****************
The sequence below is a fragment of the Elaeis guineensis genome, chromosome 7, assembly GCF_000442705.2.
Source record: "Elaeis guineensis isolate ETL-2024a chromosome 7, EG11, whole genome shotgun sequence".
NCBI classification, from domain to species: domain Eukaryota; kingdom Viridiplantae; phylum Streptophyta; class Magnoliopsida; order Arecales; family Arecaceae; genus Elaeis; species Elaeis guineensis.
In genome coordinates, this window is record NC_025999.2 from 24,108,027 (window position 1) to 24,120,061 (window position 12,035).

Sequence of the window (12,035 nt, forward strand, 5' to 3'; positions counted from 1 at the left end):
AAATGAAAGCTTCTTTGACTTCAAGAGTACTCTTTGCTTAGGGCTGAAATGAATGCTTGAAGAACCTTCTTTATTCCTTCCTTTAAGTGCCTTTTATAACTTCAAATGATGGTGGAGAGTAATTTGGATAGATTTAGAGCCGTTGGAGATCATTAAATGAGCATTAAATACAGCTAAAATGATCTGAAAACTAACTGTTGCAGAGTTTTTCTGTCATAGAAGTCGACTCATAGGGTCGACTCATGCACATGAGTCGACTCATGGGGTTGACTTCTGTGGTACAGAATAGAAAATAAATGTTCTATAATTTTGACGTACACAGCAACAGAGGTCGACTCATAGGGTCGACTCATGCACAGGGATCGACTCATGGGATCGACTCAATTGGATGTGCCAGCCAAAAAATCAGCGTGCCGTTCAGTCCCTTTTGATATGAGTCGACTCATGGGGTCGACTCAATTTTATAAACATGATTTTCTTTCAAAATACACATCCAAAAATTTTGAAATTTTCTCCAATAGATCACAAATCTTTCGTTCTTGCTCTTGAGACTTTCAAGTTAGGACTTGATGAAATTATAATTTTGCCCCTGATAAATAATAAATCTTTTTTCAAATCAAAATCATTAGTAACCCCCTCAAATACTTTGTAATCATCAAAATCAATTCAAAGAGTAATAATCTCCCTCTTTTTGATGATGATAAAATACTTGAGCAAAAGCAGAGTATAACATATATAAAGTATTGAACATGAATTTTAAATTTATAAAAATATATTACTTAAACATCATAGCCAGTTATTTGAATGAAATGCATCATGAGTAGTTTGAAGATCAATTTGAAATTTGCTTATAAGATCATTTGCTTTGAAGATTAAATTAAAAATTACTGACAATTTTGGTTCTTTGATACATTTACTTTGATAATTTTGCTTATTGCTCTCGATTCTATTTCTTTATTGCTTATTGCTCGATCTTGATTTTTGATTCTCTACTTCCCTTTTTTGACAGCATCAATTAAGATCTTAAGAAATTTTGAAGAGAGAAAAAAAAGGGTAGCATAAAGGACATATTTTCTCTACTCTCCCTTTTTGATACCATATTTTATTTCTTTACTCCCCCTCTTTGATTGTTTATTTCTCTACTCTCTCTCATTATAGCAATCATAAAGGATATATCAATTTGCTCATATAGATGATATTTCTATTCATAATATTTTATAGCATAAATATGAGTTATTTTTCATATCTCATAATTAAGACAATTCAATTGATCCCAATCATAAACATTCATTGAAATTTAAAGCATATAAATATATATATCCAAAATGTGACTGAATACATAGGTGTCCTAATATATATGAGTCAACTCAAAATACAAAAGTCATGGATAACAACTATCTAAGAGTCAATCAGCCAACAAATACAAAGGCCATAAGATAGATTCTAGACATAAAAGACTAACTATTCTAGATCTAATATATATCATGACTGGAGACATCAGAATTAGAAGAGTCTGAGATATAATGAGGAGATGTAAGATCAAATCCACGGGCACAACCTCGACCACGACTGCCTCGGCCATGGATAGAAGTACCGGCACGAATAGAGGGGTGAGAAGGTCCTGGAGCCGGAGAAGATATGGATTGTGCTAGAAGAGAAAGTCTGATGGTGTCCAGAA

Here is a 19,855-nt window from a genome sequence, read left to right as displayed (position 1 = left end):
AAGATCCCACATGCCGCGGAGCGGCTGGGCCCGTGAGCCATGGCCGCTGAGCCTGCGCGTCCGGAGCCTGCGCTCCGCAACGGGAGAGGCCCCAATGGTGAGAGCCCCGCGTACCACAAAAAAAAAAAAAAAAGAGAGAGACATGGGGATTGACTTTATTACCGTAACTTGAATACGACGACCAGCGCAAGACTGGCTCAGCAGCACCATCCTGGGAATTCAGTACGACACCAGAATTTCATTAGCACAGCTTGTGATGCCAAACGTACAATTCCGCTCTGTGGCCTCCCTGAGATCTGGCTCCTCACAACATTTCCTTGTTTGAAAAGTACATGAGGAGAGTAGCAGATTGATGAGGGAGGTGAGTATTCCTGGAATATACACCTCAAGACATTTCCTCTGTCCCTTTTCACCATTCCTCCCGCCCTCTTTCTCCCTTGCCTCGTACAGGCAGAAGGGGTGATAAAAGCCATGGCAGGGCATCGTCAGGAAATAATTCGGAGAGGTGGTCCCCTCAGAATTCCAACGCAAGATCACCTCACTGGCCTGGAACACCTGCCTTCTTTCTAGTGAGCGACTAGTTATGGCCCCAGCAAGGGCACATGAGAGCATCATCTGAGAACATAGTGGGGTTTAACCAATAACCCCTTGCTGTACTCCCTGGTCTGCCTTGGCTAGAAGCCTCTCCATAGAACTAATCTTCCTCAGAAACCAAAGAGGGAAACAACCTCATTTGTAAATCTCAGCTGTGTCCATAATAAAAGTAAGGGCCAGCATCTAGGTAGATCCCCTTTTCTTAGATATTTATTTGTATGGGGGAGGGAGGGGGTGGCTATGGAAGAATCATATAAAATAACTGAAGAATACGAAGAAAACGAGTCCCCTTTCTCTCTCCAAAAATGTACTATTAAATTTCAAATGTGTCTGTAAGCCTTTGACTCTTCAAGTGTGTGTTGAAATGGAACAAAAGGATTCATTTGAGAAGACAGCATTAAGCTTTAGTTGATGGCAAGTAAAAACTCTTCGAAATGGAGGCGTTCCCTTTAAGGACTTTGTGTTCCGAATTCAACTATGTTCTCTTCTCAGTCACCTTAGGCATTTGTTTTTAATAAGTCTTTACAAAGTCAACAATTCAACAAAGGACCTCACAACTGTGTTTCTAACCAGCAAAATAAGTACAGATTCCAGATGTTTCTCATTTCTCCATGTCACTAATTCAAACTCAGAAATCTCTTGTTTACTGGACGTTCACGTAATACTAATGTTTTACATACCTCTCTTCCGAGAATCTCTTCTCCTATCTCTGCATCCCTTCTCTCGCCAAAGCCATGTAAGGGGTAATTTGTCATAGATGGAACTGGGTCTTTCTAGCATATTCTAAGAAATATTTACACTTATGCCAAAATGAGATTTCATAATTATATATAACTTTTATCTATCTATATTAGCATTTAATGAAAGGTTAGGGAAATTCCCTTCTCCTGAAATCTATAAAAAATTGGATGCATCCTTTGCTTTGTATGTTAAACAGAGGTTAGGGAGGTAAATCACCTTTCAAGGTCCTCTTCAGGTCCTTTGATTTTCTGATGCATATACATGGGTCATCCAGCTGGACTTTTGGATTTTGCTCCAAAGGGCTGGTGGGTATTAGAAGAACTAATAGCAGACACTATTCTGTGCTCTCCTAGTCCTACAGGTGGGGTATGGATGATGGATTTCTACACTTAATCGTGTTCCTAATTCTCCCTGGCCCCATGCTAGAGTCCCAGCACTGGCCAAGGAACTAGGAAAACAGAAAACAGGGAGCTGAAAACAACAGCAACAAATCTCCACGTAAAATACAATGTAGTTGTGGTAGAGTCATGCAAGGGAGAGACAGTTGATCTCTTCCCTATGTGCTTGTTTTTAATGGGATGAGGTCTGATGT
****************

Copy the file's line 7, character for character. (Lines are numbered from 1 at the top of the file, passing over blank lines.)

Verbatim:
Here is a 19,855-nt window from a genome sequence, read left to right as displayed (position 1 = left end):